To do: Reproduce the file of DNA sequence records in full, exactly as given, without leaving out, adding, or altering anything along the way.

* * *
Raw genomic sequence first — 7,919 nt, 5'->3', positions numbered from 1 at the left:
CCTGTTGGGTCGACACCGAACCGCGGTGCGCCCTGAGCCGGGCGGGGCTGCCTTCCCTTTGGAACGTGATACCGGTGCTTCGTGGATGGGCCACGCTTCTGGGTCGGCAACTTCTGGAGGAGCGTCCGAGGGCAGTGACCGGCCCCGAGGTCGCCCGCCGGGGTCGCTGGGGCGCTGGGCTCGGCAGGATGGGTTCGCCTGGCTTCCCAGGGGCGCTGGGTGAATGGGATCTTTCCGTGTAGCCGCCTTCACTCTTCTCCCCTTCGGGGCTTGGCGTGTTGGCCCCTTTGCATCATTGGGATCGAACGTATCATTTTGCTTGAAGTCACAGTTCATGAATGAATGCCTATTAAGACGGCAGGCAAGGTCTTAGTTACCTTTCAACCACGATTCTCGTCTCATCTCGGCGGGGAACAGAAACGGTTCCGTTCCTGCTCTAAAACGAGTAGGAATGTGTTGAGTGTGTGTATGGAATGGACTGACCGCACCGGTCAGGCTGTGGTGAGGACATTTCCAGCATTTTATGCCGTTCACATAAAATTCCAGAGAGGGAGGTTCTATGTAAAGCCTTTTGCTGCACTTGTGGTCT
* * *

Raw genomic sequence first — 7,919 nt, 5'->3', positions numbered from 1 at the left:
CCTGTTGGGTCGACACCGAACCGCGGTGCGCCCTGAGCCGGGCGGGGCTGCCTTCCCTTTGGAACGTGATACCGGTGCTTCGTGGATGGGCCACGCTTCTGGGTCGGCAACTTCTGGAGGAGCGTCCGAGGGCAGTGACCGGCCCCGAGGTCGCCCGCCGGGGTCGCTGGGGCGCTGGGCTCGGCAGGATGGGTTCGCCTGGCTTCCCAGGGGCGCTGGGTGAATGGGATCTTTCCGTGTAGCCGCCTTCACTCTTCTCCCCTTCGGGGCTTGGCGTGTTGGCCCCTTTGCATCATTGGGATCGAACGTATCATTTTGCTTGAAGTCACAGTTCATGAATGAATGCCTATTAAGACGGCAGGCAAGGTCTTAGTTACCTTTCAACCACGATTCTCGTCTCATCTCGGCGGGGAACAGAAACGGTTCCGTTCCTGCTCTAAAACGAGTAGGAATGTGTTGAGTGTGTGTATGGAATGGACTGACCGCACCGGTCAGGCTGTGGTGAGGACATTTCCAGCATTTTATGCCGTTCACATAAAATTCCAGAGAGGGAGGTTCTATGTAAAGCCTTTTGCTGCACTTGTGGTCT